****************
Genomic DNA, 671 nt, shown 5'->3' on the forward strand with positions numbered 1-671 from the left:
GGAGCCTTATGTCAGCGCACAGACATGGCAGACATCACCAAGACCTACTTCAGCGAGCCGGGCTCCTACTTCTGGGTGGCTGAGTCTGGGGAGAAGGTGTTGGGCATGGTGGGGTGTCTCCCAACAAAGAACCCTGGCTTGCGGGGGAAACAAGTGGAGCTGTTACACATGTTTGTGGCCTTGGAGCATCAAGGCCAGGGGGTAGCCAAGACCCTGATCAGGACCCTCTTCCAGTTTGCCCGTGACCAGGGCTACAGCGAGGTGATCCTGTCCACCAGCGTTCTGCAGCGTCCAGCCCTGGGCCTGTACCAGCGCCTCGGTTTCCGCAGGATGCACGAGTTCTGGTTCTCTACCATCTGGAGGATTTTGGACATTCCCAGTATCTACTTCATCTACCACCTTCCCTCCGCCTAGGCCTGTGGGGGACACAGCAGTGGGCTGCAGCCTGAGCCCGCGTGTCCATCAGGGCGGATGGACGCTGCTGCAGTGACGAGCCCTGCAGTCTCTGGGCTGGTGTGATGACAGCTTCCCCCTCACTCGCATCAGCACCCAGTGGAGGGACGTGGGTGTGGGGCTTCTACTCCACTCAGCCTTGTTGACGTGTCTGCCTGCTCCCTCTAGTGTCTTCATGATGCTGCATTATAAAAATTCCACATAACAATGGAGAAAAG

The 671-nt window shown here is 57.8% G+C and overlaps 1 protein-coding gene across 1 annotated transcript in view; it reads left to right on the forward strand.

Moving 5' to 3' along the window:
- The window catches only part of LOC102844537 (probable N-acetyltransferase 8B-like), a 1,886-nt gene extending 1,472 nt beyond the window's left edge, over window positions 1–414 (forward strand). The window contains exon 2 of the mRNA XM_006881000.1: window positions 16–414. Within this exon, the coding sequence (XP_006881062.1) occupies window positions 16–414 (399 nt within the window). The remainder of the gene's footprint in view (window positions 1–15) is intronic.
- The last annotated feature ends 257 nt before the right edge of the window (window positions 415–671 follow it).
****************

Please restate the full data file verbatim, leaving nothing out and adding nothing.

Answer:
Genomic DNA, 671 nt, shown 5'->3' on the forward strand with positions numbered 1-671 from the left:
GGAGCCTTATGTCAGCGCACAGACATGGCAGACATCACCAAGACCTACTTCAGCGAGCCGGGCTCCTACTTCTGGGTGGCTGAGTCTGGGGAGAAGGTGTTGGGCATGGTGGGGTGTCTCCCAACAAAGAACCCTGGCTTGCGGGGGAAACAAGTGGAGCTGTTACACATGTTTGTGGCCTTGGAGCATCAAGGCCAGGGGGTAGCCAAGACCCTGATCAGGACCCTCTTCCAGTTTGCCCGTGACCAGGGCTACAGCGAGGTGATCCTGTCCACCAGCGTTCTGCAGCGTCCAGCCCTGGGCCTGTACCAGCGCCTCGGTTTCCGCAGGATGCACGAGTTCTGGTTCTCTACCATCTGGAGGATTTTGGACATTCCCAGTATCTACTTCATCTACCACCTTCCCTCCGCCTAGGCCTGTGGGGGACACAGCAGTGGGCTGCAGCCTGAGCCCGCGTGTCCATCAGGGCGGATGGACGCTGCTGCAGTGACGAGCCCTGCAGTCTCTGGGCTGGTGTGATGACAGCTTCCCCCTCACTCGCATCAGCACCCAGTGGAGGGACGTGGGTGTGGGGCTTCTACTCCACTCAGCCTTGTTGACGTGTCTGCCTGCTCCCTCTAGTGTCTTCATGATGCTGCATTATAAAAATTCCACATAACAATGGAGAAAAG

The 671-nt window shown here is 57.8% G+C and overlaps 1 protein-coding gene across 1 annotated transcript in view; it reads left to right on the forward strand.

Moving 5' to 3' along the window:
- The window catches only part of LOC102844537 (probable N-acetyltransferase 8B-like), a 1,886-nt gene extending 1,472 nt beyond the window's left edge, over window positions 1–414 (forward strand). The window contains exon 2 of the mRNA XM_006881000.1: window positions 16–414. Within this exon, the coding sequence (XP_006881062.1) occupies window positions 16–414 (399 nt within the window). The remainder of the gene's footprint in view (window positions 1–15) is intronic.
- The last annotated feature ends 257 nt before the right edge of the window (window positions 415–671 follow it).